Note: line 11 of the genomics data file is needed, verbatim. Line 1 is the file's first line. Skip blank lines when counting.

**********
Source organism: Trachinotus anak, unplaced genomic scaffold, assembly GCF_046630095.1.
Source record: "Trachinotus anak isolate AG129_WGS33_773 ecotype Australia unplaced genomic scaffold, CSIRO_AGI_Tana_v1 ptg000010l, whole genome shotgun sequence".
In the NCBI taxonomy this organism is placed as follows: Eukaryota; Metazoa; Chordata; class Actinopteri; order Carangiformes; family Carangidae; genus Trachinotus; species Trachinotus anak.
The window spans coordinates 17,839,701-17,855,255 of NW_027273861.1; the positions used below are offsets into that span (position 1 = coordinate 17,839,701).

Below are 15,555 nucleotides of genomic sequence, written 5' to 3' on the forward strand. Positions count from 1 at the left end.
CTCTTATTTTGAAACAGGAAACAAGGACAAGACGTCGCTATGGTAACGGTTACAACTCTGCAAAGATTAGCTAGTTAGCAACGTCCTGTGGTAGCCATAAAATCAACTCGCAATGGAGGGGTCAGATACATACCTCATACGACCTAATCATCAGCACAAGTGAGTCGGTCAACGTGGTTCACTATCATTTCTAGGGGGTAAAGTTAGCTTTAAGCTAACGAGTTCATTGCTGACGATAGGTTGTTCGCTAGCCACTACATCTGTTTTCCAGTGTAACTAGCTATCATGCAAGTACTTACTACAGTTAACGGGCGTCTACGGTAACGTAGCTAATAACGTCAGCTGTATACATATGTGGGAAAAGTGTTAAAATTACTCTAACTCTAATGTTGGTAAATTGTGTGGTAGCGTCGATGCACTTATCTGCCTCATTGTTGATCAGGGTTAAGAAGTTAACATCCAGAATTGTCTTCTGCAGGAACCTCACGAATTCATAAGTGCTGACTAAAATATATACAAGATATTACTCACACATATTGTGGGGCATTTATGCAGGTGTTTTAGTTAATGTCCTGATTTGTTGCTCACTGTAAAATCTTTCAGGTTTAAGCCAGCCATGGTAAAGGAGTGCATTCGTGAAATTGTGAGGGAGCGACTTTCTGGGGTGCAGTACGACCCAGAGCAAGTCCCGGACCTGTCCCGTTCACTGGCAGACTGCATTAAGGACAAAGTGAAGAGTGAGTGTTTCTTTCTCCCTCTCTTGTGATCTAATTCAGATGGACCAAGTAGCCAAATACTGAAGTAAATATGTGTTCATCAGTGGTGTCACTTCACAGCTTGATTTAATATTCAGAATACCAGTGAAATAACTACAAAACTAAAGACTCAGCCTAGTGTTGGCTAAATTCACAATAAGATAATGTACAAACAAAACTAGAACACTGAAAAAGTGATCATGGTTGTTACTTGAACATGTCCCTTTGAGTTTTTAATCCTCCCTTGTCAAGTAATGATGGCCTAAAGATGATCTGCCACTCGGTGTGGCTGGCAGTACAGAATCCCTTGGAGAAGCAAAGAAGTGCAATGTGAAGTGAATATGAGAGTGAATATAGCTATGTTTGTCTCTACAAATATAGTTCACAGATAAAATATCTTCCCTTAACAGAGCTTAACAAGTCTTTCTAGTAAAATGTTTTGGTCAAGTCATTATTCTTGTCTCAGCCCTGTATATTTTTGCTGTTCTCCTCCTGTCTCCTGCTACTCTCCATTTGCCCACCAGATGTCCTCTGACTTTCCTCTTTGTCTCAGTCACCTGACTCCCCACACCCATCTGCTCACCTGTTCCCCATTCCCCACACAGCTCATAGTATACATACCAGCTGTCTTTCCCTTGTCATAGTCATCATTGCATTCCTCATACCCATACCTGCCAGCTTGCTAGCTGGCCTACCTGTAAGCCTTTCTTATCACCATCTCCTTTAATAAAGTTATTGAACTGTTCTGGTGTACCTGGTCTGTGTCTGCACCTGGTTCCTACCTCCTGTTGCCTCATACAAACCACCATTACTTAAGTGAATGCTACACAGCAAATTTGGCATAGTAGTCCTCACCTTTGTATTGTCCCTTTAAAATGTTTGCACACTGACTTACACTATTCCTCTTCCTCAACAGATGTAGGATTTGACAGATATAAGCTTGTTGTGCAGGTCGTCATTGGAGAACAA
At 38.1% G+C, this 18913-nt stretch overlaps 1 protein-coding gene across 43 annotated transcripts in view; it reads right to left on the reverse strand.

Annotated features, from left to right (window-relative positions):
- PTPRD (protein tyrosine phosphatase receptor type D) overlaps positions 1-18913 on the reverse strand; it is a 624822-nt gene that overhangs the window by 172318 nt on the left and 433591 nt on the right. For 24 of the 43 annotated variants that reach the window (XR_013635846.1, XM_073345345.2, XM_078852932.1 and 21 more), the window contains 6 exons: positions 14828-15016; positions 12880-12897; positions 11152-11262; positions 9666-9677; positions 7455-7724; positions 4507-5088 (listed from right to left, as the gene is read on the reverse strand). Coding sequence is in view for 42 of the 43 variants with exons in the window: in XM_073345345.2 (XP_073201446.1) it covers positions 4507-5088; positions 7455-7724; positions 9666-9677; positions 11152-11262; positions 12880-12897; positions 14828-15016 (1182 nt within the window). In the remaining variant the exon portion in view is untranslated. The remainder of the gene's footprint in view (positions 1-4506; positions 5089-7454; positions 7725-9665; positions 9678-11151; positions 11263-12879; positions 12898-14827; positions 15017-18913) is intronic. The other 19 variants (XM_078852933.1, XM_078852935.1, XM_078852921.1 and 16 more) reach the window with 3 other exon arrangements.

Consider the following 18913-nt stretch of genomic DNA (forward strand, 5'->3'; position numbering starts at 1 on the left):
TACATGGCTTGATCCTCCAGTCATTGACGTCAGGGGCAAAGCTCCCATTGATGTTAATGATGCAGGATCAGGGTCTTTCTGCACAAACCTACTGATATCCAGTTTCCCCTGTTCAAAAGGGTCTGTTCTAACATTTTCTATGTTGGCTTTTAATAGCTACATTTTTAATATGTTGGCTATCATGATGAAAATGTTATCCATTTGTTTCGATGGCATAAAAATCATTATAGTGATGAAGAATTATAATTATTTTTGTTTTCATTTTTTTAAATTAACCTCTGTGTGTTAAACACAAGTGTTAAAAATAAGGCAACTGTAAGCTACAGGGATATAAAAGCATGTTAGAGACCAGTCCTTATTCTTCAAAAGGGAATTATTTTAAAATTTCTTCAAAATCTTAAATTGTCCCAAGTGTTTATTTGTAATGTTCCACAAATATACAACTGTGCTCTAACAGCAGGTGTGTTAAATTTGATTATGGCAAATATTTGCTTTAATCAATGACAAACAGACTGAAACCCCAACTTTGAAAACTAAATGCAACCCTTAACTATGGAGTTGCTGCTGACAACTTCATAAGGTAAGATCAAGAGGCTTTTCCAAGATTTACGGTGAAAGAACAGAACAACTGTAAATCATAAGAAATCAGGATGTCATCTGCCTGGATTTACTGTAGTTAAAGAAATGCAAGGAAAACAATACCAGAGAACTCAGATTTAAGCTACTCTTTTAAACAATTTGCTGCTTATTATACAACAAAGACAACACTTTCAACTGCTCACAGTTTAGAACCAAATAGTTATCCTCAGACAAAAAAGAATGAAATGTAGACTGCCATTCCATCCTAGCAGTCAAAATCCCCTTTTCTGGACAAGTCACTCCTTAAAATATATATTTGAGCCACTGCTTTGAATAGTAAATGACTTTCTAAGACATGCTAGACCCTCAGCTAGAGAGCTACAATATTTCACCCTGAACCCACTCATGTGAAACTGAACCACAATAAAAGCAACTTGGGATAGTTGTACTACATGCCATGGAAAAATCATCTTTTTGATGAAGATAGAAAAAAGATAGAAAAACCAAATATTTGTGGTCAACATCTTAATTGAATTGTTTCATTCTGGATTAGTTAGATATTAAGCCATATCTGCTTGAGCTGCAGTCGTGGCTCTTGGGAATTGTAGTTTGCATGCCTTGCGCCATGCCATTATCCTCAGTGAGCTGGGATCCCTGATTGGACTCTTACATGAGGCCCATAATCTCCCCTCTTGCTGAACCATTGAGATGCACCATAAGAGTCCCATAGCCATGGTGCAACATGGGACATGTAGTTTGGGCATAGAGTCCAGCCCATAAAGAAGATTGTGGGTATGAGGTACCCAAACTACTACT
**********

TACATGGCTTGATCCTCCAGTCATTGACGTCAGGGGCAAAGCTCCCATTGATGTTAATGATGCAGGATCAGGGTCTTTCTGCACAAACCTACTGATATCCAGTTTCCCCTGTTCAAAAGGGTCTGTTCTAACATTTTCTATGTTGGCTTTTAATAGCTACATTTTTAATATGTTGGCTATCATGATGAAAATGTTATCCATTTGTTTCGATGGCATAAAAATCATTATAGTGATGAAGAATTATAATTATTTTTGTTTTCATTTTTTTAAATTAACCTCTGTGTGTTAAACACAAGTGTTAAAAATAAGGCAACTGTAAGCTACAGGGATATAAAAGCATGTTAGAGACCAGTCCTTATTCTTCAAAAGGGAATTATTTTAAAATTTCTTCAAAATCTTAAATTGTCCCAAGTGTTTATTTGTAATGTTCCACAAATATACAACTGTGCTCTAACAGCAGGTGTGTTAAATTTGATTATGGCAAATATTTGCTTTAATCAATGACAAACAGACTGAAACCCCAACTTTGAAAACTAAATGCAACCCTTAACTATGGAGTTGCTGCTGACAACTTCATAAGGTAAGATCAAGAGGCTTTTCCAAGATTTACGGTGAAAGAACAGAACAACTGTAAATCATAAGAAATCAGGATGTCATCTGCCTGGATTTACTGTAGTTAAAGAAATGCAAGGAAAACAATACCAGAGAACTCAGATTTAAGCTACTCTTTTAAACAATTTGCTGCTTATTATACAACAAAGACAACACTTTCAACTGCTCACAGTTTAGAACCAAATAGTTATCCTCAGACAAAAAAGAATGAAATGTAGACTGCCATTCCATCCTAGCAGTCAAAATCCCCTTTTCTGGACAAGTCACTCCTTAAAATATATATTTGAGCCACTGCTTTGAATAGTAAATGACTTTCTAAGACATGCTAGACCCTCAGCTAGAGAGCTACAATATTTCACCCTGAACCCACTCATGTGAAACTGAACCACAATAAAAGCAACTTGGGATAGTTGTACTACATGCCATGGAAAAATCATCTTTTTGATGAAGATAGAAAAAAGATAGAAAAACCAAATATTTGTGGTCAACATCTTAATTGAATTGTTTCATTCTGGATTAGTTAGATATTAAGCCATATCTGCTTGAGCTGCAGTCGTGGCTCTTGGGAATTGTAGTTTGCATGCCTTGCGCCATGCCATTATCCTCAGTGAGCTGGGATCCCTGATTGGACTCTTACATGAGGCCCATAATCTCCCCTCTTGCTGAACCATTGAGATGCACCATAAGAGTCCCATAGCCATGGTGCAACATGGGACATGTAGTTTGGGCATAGAGTCCAGCCCATAAAGAAGATTGTGGGTATGAGGTACCCAAACTACTACT